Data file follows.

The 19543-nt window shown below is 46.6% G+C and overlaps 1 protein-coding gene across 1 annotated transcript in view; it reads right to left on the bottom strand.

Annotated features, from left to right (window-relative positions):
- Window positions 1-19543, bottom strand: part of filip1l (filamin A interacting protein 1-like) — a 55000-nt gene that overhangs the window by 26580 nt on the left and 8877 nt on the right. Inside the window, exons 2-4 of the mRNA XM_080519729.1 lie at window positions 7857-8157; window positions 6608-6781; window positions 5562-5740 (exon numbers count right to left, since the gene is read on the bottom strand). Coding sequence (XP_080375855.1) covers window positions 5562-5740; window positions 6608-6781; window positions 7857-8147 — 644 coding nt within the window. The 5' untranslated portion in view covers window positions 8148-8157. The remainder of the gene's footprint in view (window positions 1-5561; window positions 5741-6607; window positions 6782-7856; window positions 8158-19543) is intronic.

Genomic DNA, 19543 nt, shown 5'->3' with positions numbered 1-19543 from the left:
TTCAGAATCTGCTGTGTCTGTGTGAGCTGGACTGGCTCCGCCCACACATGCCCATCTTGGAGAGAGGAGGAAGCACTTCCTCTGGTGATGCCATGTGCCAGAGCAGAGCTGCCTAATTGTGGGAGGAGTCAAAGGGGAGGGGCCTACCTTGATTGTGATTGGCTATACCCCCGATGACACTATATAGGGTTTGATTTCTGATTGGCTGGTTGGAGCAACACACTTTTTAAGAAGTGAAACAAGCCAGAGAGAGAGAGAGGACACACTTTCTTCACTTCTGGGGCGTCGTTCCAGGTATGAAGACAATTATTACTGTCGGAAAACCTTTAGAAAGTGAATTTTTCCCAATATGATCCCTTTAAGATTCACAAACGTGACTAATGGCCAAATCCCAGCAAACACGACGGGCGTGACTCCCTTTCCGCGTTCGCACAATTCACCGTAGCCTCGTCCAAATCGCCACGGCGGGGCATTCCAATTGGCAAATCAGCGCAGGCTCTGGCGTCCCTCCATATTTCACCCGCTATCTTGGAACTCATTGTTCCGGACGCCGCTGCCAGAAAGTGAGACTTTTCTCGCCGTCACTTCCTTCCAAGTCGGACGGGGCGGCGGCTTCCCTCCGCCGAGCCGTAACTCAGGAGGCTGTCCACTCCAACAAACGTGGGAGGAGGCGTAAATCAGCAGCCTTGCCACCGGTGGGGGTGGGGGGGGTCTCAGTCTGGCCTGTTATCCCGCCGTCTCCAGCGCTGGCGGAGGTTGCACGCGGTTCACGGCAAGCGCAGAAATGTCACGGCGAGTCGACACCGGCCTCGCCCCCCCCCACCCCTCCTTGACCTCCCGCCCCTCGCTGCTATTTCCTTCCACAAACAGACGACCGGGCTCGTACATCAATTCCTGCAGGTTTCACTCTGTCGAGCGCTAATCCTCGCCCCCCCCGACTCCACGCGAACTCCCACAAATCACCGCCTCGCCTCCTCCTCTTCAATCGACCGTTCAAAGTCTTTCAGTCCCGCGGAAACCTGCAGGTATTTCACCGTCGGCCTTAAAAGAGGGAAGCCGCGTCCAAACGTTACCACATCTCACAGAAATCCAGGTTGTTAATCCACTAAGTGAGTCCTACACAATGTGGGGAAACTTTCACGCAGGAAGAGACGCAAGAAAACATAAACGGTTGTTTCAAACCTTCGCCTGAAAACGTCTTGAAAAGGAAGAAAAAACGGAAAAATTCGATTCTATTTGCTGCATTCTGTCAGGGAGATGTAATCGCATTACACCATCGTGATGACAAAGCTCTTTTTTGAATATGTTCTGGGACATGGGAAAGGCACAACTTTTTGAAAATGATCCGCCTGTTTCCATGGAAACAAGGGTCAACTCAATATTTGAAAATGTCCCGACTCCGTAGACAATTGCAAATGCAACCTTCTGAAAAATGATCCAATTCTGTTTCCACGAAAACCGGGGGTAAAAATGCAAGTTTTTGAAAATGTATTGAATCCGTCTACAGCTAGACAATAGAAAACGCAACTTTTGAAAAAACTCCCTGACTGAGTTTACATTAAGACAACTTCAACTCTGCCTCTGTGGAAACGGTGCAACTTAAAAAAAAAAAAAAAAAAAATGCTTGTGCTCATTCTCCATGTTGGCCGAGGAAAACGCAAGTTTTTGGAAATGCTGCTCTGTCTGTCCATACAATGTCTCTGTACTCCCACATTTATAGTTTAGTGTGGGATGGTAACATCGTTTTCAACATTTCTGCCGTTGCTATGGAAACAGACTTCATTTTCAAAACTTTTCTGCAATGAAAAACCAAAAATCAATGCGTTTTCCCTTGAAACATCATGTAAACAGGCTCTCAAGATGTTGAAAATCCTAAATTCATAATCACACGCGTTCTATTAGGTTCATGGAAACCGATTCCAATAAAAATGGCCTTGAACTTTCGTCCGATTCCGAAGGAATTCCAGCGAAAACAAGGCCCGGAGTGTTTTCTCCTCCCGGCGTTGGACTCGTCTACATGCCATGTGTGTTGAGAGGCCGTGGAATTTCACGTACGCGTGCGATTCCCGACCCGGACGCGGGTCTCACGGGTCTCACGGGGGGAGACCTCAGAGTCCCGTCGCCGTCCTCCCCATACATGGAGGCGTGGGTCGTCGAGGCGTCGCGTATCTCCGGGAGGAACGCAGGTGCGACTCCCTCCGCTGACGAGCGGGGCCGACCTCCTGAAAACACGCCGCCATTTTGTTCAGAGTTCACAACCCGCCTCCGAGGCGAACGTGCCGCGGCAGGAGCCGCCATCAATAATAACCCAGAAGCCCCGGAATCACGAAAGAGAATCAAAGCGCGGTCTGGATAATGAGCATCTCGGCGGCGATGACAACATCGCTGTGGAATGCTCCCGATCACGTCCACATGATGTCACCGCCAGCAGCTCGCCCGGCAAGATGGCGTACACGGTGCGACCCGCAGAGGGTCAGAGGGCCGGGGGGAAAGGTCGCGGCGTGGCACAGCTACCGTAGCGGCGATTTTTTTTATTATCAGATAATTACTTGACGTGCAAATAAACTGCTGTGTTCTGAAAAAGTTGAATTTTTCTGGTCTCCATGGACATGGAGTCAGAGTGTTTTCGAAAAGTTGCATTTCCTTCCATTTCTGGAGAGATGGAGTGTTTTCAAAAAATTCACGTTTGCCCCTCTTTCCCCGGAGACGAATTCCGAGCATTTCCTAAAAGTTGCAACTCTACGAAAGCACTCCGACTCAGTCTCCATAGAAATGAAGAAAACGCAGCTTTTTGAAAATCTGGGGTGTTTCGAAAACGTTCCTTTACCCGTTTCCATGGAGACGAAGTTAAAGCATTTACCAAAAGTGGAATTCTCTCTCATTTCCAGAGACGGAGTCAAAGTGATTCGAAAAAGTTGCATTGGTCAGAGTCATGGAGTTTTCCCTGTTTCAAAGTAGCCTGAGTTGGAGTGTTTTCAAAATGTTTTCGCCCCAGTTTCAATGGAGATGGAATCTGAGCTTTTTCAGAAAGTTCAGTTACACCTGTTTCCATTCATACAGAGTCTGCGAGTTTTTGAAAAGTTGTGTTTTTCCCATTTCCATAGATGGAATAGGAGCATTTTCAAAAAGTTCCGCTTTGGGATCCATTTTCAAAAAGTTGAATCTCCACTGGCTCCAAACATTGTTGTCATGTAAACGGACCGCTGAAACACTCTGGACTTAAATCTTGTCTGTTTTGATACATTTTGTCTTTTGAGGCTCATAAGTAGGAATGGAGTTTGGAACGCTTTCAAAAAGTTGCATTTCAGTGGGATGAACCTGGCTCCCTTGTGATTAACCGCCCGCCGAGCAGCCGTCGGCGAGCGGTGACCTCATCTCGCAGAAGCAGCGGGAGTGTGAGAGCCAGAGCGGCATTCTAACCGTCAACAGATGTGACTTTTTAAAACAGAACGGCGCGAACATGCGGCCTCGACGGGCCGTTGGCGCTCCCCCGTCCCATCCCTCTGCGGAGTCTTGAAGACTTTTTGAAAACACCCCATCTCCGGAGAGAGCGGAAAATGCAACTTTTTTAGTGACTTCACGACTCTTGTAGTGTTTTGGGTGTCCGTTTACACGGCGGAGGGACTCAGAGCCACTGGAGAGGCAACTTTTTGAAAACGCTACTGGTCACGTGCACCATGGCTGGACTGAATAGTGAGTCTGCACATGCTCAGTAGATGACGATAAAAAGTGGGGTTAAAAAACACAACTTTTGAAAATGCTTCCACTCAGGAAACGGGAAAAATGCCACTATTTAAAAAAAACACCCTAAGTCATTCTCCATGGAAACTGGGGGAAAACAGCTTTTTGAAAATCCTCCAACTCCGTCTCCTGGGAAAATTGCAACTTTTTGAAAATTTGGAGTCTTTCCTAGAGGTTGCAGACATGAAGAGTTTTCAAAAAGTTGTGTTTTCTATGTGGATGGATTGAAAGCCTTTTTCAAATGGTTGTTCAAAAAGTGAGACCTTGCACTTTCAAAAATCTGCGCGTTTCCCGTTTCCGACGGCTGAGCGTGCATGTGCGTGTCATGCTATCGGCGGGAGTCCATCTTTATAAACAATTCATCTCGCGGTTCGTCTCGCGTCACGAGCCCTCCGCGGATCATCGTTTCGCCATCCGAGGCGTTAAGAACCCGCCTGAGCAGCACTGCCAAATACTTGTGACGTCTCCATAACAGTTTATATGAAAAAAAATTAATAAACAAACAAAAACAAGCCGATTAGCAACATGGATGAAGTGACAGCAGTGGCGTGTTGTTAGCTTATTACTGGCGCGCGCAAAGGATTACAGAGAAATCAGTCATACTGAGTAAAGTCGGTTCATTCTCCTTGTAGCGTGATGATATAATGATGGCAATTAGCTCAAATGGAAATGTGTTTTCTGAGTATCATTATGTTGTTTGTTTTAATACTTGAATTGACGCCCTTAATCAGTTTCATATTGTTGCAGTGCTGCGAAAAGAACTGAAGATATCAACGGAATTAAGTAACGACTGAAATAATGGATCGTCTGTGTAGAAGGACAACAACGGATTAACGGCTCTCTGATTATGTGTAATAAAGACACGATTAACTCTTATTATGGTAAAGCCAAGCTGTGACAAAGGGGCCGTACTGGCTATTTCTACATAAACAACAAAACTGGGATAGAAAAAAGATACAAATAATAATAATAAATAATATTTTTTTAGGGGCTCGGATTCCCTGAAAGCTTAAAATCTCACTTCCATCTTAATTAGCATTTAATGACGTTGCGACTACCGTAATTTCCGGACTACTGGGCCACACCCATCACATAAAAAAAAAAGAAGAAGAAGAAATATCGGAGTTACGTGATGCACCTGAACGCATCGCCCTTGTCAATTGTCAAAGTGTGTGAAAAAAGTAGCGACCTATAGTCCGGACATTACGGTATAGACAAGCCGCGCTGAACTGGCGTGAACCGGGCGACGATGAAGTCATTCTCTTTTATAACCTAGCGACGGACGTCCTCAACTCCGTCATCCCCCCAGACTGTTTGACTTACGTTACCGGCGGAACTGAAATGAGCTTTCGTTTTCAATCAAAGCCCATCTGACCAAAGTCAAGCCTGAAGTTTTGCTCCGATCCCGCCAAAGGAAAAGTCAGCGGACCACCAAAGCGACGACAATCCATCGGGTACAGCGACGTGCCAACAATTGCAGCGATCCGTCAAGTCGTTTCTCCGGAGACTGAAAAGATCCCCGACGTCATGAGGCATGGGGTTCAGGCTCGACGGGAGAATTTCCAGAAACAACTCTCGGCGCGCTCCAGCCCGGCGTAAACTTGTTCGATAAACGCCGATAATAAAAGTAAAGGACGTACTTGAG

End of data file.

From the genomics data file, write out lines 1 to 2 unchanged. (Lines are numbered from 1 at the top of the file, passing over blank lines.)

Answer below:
The 19543-nt window shown below is 46.6% G+C and overlaps 1 protein-coding gene across 1 annotated transcript in view; it reads right to left on the bottom strand.

Annotated features, from left to right (window-relative positions):